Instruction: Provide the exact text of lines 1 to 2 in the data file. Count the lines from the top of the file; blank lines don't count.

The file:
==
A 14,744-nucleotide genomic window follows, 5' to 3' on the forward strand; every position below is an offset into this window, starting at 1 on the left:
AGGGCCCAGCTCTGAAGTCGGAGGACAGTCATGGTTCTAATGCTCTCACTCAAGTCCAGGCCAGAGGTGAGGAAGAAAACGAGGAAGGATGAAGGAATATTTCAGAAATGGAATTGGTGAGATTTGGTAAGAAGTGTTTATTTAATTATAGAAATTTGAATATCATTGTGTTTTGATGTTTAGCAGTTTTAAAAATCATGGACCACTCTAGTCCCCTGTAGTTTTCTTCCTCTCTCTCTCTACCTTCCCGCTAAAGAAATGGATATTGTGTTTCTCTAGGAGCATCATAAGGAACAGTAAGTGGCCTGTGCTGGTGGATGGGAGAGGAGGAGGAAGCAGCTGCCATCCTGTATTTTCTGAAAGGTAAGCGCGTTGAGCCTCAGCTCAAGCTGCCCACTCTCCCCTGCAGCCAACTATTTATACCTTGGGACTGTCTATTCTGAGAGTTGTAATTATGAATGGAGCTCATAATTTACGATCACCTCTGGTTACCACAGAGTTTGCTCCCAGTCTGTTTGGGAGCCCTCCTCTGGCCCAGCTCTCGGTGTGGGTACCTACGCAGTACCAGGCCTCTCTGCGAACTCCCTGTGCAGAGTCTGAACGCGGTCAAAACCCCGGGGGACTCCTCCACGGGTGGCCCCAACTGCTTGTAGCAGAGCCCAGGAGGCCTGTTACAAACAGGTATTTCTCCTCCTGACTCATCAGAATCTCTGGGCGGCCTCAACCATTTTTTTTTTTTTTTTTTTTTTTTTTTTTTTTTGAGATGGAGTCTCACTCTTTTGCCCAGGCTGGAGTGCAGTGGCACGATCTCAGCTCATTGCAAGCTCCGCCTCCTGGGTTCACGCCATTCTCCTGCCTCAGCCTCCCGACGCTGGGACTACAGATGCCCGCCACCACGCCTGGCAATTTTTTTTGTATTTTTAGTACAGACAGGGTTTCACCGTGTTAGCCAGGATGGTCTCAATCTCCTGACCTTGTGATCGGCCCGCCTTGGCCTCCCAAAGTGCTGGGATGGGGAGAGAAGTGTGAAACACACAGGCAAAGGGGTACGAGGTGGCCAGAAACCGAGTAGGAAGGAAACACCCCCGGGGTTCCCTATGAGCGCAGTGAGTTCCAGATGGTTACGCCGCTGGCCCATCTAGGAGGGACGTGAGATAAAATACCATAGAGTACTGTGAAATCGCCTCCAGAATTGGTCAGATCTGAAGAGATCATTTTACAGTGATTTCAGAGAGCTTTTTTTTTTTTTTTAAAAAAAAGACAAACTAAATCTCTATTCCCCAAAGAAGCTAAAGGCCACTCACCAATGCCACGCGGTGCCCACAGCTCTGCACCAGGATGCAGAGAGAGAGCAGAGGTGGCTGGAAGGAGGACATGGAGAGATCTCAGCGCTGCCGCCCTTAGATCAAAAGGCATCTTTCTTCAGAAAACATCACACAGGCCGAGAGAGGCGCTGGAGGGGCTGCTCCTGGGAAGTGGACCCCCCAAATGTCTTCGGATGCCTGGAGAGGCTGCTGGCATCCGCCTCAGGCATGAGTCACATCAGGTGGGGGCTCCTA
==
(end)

A 14,744-nucleotide genomic window follows, 5' to 3' on the forward strand; every position below is an offset into this window, starting at 1 on the left:
AGGGCCCAGCTCTGAAGTCGGAGGACAGTCATGGTTCTAATGCTCTCACTCAAGTCCAGGCCAGAGGTGAGGAAGAAAACGAGGAAGGATGAAGGAATATTTCAGAAATGGAATTGGTGAGATTTGGTAAGAAGTGTTTATTTAATTATAGAAATTTGAATATCATTGTGTTTTGATGTTTAGCAGTTTTAAAAATCATGGACCACTCTAGTCCCCTGTAGTTTTCTTCCTCTCTCTCTCTACCTTCCCGCTAAAGAAATGGATATTGTGTTTCTCTAGGAGCATCATAAGGAACAGTAAGTGGCCTGTGCTGGTGGATGGGAGAGGAGGAGGAAGCAGCTGCCATCCTGTATTTTCTGAAAGGTAAGCGCGTTGAGCCTCAGCTCAAGCTGCCCACTCTCCCCTGCAGCCAACTATTTATACCTTGGGACTGTCTATTCTGAGAGTTGTAATTATGAATGGAGCTCATAATTTACGATCACCTCTGGTTACCACAGAGTTTGCTCCCAGTCTGTTTGGGAGCCCTCCTCTGGCCCAGCTCTCGGTGTGGGTACCTACGCAGTACCAGGCCTCTCTGCGAACTCCCTGTGCAGAGTCTGAACGCGGTCAAAACCCCGGGGGACTCCTCCACGGGTGGCCCCAACTGCTTGTAGCAGAGCCCAGGAGGCCTGTTACAAACAGGTATTTCTCCTCCTGACTCATCAGAATCTCTGGGCGGCCTCAACCATTTTTTTTTTTTTTTTTTTTTTTTTTTTTTTTTGAGATGGAGTCTCACTCTTTTGCCCAGGCTGGAGTGCAGTGGCACGATCTCAGCTCATTGCAAGCTCCGCCTCCTGGGTTCACGCCATTCTCCTGCCTCAGCCTCCCGACGCTGGGACTACAGATGCCCGCCACCACGCCTGGCAATTTTTTTTGTATTTTTAGTACAGACAGGGTTTCACCGTGTTAGCCAGGATGGTCTCAATCTCCTGACCTTGTGATCGGCCCGCCTTGGCCTCCCAAAGTGCTGGGATGGGGAGAGAAGTGTGAAACACACAGGCAAAGGGGTACGAGGTGGCCAGAAACCGAGTAGGAAGGAAACACCCCCGGGGTTCCCTATGAGCGCAGTGAGTTCCAGATGGTTACGCCGCTGGCCCATCTAGGAGGGACGTGAGATAAAATACCATAGAGTACTGTGAAATCGCCTCCAGAATTGGTCAGATCTGAAGAGATCATTTTACAGTGATTTCAGAGAGCTTTTTTTTTTTTTTTAAAAAAAAGACAAACTAAATCTCTATTCCCCAAAGAAGCTAAAGGCCACTCACCAATGCCACGCGGTGCCCACAGCTCTGCACCAGGATGCAGAGAGAGAGCAGAGGTGGCTGGAAGGAGGACATGGAGAGATCTCAGCGCTGCCGCCCTTAGATCAAAAGGCATCTTTCTTCAGAAAACATCACACAGGCCGAGAGAGGCGCTGGAGGGGCTGCTCCTGGGAAGTGGACCCCCCAAATGTCTTCGGATGCCTGGAGAGGCTGCTGGCATCCGCCTCAGGCATGAGTCACATCAGGTGGGGGCTCCTA